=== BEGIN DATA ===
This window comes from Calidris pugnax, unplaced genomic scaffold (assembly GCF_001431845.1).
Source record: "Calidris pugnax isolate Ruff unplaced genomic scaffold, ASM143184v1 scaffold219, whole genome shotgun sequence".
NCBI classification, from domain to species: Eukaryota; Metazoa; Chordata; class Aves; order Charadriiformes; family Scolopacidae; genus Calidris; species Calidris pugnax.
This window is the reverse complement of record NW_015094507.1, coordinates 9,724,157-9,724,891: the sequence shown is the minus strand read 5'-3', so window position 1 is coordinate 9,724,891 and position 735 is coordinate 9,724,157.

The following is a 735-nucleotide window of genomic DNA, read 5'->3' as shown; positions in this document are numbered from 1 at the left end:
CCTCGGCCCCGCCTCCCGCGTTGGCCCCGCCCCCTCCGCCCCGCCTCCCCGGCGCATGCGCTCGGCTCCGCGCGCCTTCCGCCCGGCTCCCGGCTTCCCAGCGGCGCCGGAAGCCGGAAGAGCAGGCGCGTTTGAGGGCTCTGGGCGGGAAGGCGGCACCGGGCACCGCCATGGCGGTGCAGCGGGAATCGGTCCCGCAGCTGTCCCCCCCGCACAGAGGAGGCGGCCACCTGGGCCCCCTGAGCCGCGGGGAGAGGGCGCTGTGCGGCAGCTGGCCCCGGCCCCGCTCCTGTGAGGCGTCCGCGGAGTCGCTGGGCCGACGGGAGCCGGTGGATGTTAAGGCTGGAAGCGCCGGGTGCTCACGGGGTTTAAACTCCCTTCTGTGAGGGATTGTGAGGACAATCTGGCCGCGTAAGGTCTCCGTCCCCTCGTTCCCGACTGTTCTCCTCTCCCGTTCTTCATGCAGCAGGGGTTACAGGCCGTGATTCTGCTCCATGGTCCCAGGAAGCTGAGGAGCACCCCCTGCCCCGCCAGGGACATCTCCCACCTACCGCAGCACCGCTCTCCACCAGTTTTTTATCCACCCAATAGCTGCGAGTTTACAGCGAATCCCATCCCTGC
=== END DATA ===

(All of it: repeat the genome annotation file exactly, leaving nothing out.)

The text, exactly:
This window comes from Calidris pugnax, unplaced genomic scaffold (assembly GCF_001431845.1).
Source record: "Calidris pugnax isolate Ruff unplaced genomic scaffold, ASM143184v1 scaffold219, whole genome shotgun sequence".
NCBI classification, from domain to species: Eukaryota; Metazoa; Chordata; class Aves; order Charadriiformes; family Scolopacidae; genus Calidris; species Calidris pugnax.
This window is the reverse complement of record NW_015094507.1, coordinates 9,724,157-9,724,891: the sequence shown is the minus strand read 5'-3', so window position 1 is coordinate 9,724,891 and position 735 is coordinate 9,724,157.

The following is a 735-nucleotide window of genomic DNA, read 5'->3' as shown; positions in this document are numbered from 1 at the left end:
CCTCGGCCCCGCCTCCCGCGTTGGCCCCGCCCCCTCCGCCCCGCCTCCCCGGCGCATGCGCTCGGCTCCGCGCGCCTTCCGCCCGGCTCCCGGCTTCCCAGCGGCGCCGGAAGCCGGAAGAGCAGGCGCGTTTGAGGGCTCTGGGCGGGAAGGCGGCACCGGGCACCGCCATGGCGGTGCAGCGGGAATCGGTCCCGCAGCTGTCCCCCCCGCACAGAGGAGGCGGCCACCTGGGCCCCCTGAGCCGCGGGGAGAGGGCGCTGTGCGGCAGCTGGCCCCGGCCCCGCTCCTGTGAGGCGTCCGCGGAGTCGCTGGGCCGACGGGAGCCGGTGGATGTTAAGGCTGGAAGCGCCGGGTGCTCACGGGGTTTAAACTCCCTTCTGTGAGGGATTGTGAGGACAATCTGGCCGCGTAAGGTCTCCGTCCCCTCGTTCCCGACTGTTCTCCTCTCCCGTTCTTCATGCAGCAGGGGTTACAGGCCGTGATTCTGCTCCATGGTCCCAGGAAGCTGAGGAGCACCCCCTGCCCCGCCAGGGACATCTCCCACCTACCGCAGCACCGCTCTCCACCAGTTTTTTATCCACCCAATAGCTGCGAGTTTACAGCGAATCCCATCCCTGC